Wednesday, April 6, 2011

Anatomy of a Business Card 101

You probably never even give it a second thought. Someone asks for your card, so you smile and hand over a 2x3.5 inch piece of paper that gives them the very first impression of you and your business. Stop and think for a minute; what's on your card?

Generally, a business card contains these 5 very basic pieces of information:           
  1. Your business name
  2. Your name
  3. Your phone number
  4. Your website
  5. Your email address
Simple, right? Apparently not.

At a recent gathering of photography professionals, the speaker collected business cards from those in attendance to use in a drawing for door prizes to be given away that evening. After the meeting ended, the bag of business cards was left on a table. Curious to see what other photographers are using for cardstock, layout and design, I grabbed a handful of these cards. What I found surprised me.

While all of the cards contained the business name, most of them also contained the name of a specific individual. Here's where the surprises came:

Nearly 20% of the cards in the bag were only printed on one side.
            With business cards available inexpensively, why would you not use both sides? Put info about you or your business on the flip side. Use a photograph in conjunction with the contact info. (If it's not a client image, use a headshot of yourself!) Use association logos to let your clients know you're a member. Flaunt the fact you're a Certified Professional Photographer.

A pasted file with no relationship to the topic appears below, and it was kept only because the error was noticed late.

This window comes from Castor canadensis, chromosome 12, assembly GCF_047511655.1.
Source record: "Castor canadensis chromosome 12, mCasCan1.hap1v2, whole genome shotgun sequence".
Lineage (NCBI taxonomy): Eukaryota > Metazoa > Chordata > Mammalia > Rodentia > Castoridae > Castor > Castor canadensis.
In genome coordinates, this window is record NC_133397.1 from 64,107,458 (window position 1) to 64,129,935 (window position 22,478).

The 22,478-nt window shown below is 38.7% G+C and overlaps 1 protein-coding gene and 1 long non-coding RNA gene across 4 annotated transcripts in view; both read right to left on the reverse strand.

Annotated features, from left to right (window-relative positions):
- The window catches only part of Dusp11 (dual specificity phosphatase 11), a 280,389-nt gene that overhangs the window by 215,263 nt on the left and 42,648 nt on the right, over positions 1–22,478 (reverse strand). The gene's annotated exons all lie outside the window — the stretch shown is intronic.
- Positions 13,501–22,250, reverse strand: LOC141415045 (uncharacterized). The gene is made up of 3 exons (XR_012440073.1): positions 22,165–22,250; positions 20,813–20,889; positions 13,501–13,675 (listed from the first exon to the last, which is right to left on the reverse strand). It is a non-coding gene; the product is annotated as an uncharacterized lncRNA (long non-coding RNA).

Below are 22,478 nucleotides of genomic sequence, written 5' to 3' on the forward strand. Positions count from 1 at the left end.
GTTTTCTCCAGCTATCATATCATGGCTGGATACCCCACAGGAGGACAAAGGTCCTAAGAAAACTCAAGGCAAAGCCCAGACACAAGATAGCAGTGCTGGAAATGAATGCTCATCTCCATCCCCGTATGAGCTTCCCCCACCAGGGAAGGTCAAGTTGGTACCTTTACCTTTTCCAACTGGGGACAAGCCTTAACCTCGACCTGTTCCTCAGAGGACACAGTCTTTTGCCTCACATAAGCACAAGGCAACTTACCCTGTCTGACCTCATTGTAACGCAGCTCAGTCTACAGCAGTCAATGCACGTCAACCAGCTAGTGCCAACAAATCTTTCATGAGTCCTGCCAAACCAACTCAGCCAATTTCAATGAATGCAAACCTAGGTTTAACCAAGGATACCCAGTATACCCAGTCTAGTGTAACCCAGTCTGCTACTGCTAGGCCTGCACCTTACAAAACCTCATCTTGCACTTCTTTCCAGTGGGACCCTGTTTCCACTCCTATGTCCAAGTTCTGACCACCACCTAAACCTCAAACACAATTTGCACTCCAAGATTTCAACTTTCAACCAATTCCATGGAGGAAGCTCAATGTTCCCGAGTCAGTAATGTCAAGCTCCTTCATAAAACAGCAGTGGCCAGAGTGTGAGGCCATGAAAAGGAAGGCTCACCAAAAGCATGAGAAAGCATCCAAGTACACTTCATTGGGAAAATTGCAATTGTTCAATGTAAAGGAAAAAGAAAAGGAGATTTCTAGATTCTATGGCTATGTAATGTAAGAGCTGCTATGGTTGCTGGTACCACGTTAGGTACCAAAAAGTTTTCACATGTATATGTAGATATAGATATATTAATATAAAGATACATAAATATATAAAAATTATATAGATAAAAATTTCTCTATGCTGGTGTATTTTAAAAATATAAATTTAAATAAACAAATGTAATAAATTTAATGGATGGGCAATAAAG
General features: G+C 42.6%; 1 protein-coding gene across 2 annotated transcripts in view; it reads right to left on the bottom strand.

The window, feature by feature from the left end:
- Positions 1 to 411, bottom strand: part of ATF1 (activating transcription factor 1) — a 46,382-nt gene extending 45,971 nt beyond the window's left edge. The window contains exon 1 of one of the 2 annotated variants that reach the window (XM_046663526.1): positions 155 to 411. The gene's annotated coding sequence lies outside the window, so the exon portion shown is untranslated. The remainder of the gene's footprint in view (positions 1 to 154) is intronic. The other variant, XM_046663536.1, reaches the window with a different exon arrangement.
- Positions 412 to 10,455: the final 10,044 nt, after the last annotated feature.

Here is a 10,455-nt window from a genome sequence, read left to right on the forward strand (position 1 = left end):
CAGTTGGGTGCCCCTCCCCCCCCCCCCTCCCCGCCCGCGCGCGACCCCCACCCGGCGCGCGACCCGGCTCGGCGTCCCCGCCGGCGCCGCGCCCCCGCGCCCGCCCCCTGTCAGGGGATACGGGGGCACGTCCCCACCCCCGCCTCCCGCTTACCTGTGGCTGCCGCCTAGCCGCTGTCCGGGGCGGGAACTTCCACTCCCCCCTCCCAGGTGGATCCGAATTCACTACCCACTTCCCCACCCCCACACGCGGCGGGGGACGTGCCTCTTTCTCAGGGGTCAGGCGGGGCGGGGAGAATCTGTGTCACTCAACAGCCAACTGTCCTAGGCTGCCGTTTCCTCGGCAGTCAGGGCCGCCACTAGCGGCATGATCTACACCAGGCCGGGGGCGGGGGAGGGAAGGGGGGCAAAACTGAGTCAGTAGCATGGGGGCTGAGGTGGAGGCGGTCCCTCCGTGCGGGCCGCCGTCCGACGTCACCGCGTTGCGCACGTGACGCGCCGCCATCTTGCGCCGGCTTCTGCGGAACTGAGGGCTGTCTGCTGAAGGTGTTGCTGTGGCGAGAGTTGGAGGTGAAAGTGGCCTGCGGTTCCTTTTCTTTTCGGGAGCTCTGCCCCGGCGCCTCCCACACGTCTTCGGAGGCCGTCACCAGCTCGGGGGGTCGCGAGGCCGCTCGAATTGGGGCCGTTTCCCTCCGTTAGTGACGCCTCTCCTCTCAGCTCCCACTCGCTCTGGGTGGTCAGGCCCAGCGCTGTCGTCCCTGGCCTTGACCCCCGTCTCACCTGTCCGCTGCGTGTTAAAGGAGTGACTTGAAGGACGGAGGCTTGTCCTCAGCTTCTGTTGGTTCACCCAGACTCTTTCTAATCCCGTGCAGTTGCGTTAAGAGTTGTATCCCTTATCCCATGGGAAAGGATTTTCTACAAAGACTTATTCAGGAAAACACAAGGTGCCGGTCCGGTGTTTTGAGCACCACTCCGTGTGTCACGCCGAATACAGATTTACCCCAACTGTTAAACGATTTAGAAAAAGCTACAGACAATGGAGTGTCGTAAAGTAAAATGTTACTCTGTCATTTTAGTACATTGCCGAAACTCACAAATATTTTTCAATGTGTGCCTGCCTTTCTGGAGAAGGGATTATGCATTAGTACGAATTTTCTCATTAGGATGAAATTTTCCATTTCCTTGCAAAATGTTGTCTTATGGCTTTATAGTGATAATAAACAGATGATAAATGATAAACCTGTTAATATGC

Choose a readable font and use it in a size that can be easily read.
            I was amazed at the number of cards where the font was so small, I had a difficult time reading it. Other cards had fonts where the numbers were difficult to discern because of the font style. Be sure to choose a font that reproduces well in different sizes without disappearing, running together or blocking up.

Almost 50% of the cards had a website and phone as the only contact information.
            Electronic media is a staple of our daily lives; include an email contact address so your clients can reach you via this method. Even though you have a contact form on your website, there are a percentage of prospective clients who won't work that hard to find you. Make it easy; include your email address on the business card.

Less is more.
            The cards with the most impact were the ones with fewer, larger images. Some attempted to cram so many tiny images onto the card that they were barely visible. Rather than try to showcase everything you do on a single business card, make up a card for weddings, for seniors, for children, for families . . . whatever you photograph! Labs who press print cards usually allow quantities as few as 50, so you can afford to have the right look for the right prospect. 

Take a peek at your card; is it making a powerful impression?

- David Grupa

1 comment:

  1. I LOVE business cards! Coming from a design background I realize the importance of clean design with strong branding. Its a shame so many miss the mark with something so simple.

    I noticed a few things at a workshop that gathered business cards for a prize recently too. People who put their information on a dollar bill as their entry have a greater chance of winning than those who drop their actual business cards in the box. Also, folding and bending your business card helps it stand out.